|dc.description.abstract||This thesis investigates the role of fanzines in developing music communities in Ireland. It explores these fan-produced texts from the emergence of the first Irish punk fanzines in 1977 to the present, questioning their significance, while critiquing previous studies into fanzine cultures (Duncombe, 2008; Triggs, 2010). It looks at how ‘authenticity’ is a central construct in the design, content, and dissemination of these artefacts, establishing a ‘dominant representational paradigm’ (Hamilton, 1997) for the production and consumption of fanzines. Fanzines are primarily found in alternative music cultures, and this work situates the makers and users as members of local ‘scenes’ (Cohen, 1991; Straw, 1991), and proposes a more fluid or tribal (Maffesoli, 1996; Bennett, 1999) framework, where communities are formed through shared taste (Bourdieu, 1984).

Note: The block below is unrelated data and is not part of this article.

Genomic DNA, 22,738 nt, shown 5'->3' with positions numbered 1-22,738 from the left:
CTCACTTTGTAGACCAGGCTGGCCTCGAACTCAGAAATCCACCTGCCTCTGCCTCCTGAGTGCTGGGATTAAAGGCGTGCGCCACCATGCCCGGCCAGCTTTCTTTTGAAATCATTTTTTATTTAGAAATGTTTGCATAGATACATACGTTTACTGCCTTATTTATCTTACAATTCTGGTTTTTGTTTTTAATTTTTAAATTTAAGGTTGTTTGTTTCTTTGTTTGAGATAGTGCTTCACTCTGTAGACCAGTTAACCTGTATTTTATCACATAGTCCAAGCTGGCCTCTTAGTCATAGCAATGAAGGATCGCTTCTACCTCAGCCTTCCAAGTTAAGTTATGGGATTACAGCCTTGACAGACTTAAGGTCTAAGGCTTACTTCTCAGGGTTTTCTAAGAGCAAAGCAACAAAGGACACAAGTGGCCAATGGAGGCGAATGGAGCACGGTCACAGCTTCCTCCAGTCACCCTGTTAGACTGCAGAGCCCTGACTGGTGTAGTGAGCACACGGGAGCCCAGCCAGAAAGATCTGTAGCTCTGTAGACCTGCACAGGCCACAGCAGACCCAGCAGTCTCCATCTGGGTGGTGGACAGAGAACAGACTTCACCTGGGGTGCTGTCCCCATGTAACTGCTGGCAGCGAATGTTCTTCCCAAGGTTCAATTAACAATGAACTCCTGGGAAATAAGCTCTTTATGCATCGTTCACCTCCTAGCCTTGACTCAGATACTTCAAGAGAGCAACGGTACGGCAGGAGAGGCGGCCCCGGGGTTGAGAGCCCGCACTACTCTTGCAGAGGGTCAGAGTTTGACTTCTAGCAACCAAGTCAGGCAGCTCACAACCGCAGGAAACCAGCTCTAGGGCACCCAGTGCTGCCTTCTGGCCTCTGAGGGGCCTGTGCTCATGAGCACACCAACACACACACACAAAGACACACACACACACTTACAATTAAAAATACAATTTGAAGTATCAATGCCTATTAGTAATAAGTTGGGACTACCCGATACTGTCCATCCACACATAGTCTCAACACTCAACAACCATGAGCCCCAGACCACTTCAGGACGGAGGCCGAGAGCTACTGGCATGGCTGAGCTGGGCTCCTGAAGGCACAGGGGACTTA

Central to this work is the position of capital, particularly Bourdieu’s concepts of cultural capital and social capital. It also examines the role of such capital in developing fan hierarchies, particularly in local music-making activities (Finnegan, 1989). This work crucially positions the fanzine as a fan practice, and the fans that made and consumed these works will be analysed to determine the range of (popular music) fandom (Duffett, 2014) in Irish DIY (do-it-yourself) cultures. Finally, this study explores whether there has been a significant paradigmatic shift in fan media with the emergence of new technologies.
This research incorporates extensive qualitative fieldwork with fanzine makers, collectors, and music-makers, along with a thorough study of various music fanzines. This data analysis finds that the fanzine was an important facilitator in independent music communities between the last 1970s and early 2000s, existing outside the mainstream, but is now an even more niche mode of communication.||en_US